Nation-State Legitimacy, Trade, and the China Investment Corporation
Gordon L. Clark
Oxford University - Smith School of Enterprise and the Environment
Ashby H. B. Monk
Stanford University - Global Projects Center
March 31, 2010
Relations between China and the USA began with the best of intentions: the USA would sponsor the normalization of China’s status in the international community through trade in exchange for China’s commitment to peaceful co-existence with the west. As an emerging economy, China has relied upon trade for export-led economic growth, mimicking the path taken by its immediate neighbours over the past 25 years and the road taken previously by Germany and Japan. For a variety of reasons, the original deal has been over-taken by the massive surge in Chinese exports to the USA, the tensions occasioned by the global financial crisis, and the sense in which the USA, as a debtor country, is now reliant upon China for its long-term future. The China Investment Corporation (CIC) is a product of the original deal and is emblematic of the new status of China in the global economy. As one of the world’s largest sovereign wealth funds, the CIC has eschewed conventional portfolio investment in developed financial markets for strategic investment in resources and jurisdictions deemed essential to China’s long-term growth. As such, attempts to rein-in its ambitions through the Santiago Principles and the like have been circumvented by a very different approach to investment. The CIC is re-making the rules of engagement in global financial markets, thereby redrawing the nature and scope of the long-term relationship between the two superpowers of the twenty-first century: China and the USA.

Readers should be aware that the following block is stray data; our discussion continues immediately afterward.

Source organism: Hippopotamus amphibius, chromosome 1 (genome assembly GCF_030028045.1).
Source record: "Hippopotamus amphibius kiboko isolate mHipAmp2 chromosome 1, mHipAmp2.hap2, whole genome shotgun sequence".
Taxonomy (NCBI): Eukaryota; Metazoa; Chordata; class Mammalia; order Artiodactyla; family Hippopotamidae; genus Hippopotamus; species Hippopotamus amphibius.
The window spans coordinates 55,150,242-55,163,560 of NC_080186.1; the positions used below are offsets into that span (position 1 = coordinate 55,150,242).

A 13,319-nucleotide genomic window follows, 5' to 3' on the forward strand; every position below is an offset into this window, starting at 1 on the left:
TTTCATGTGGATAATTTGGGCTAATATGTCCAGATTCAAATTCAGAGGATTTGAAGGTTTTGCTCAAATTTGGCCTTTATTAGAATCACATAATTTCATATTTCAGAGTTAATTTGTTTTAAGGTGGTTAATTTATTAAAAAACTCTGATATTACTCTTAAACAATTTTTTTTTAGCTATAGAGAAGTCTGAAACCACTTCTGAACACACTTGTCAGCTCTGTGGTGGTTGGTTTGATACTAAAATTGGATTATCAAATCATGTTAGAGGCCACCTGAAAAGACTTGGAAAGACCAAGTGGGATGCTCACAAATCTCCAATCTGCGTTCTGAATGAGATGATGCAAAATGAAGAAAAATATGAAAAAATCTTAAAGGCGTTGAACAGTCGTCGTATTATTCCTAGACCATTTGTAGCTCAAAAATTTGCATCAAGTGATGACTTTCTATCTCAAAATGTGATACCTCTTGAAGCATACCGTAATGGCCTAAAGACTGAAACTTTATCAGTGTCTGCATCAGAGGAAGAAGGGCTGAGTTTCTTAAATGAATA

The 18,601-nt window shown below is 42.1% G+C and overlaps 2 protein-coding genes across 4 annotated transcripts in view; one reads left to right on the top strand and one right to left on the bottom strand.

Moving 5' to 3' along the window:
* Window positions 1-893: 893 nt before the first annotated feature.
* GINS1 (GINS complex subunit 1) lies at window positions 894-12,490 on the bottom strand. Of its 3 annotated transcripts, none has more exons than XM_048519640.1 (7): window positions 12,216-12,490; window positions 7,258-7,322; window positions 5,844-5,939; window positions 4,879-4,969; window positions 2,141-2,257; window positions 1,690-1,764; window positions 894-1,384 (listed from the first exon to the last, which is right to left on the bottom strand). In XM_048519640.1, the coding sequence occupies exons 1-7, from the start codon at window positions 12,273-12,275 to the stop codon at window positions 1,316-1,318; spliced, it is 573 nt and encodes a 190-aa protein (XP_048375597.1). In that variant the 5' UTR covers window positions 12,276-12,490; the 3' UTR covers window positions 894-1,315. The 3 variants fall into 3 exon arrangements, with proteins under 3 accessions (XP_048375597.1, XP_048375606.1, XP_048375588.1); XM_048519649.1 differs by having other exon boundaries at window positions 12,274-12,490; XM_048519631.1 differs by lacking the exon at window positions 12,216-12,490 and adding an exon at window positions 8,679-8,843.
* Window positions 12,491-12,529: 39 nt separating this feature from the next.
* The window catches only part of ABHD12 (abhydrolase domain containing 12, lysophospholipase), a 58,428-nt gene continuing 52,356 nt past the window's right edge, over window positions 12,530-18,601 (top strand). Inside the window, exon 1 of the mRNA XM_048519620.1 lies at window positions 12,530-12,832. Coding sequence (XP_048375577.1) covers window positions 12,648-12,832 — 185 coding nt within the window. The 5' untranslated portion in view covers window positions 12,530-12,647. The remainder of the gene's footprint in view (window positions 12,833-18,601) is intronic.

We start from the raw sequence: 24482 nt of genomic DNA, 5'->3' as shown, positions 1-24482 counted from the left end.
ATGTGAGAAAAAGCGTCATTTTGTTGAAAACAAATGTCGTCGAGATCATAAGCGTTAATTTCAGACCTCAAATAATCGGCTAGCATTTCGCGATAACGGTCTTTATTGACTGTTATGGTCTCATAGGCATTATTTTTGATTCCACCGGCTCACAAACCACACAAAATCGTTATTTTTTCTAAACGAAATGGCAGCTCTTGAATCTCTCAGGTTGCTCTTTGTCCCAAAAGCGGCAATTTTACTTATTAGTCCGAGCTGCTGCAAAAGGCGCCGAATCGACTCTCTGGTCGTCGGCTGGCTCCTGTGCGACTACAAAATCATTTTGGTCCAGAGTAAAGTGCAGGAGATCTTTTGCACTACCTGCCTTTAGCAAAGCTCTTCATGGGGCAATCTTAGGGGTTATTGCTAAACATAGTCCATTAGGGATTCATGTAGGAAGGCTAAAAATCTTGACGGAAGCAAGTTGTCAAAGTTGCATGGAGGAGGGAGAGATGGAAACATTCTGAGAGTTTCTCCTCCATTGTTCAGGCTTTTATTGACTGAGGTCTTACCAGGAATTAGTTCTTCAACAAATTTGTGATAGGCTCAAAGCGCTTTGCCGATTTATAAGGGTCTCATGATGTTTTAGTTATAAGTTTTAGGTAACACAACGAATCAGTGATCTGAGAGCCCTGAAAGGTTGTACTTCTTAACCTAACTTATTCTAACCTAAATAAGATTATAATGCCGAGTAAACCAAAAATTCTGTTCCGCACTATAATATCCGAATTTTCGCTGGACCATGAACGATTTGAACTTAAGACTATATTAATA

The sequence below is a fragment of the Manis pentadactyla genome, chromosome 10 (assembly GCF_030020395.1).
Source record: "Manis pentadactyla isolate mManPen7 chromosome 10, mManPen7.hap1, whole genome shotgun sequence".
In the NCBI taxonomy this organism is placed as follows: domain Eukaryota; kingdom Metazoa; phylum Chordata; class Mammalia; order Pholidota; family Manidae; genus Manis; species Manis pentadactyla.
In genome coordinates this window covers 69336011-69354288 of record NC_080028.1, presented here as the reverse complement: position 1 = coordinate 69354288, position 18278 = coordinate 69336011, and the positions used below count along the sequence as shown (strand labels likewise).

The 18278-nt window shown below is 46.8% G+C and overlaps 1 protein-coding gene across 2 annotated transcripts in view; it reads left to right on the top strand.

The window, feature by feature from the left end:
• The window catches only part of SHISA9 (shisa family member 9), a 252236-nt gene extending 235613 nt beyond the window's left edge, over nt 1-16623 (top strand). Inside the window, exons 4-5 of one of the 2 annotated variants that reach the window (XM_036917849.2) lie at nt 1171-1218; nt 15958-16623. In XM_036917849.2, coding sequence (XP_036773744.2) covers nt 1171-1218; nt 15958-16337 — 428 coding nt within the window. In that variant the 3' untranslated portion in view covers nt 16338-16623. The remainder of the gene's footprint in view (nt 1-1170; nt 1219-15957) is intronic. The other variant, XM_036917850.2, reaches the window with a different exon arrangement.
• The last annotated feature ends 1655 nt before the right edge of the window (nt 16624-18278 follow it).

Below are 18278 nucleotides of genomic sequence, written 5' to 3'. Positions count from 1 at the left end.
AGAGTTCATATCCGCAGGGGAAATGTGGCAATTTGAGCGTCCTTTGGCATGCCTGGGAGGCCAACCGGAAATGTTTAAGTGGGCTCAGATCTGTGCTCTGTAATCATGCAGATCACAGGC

Number of Pages in PDF File: 32
Keywords: Trade, China, imbalances, global investment
JEL Classification: G23, G24, L12
Date posted: April 2, 2010 ; Last revised: February 13, 2011
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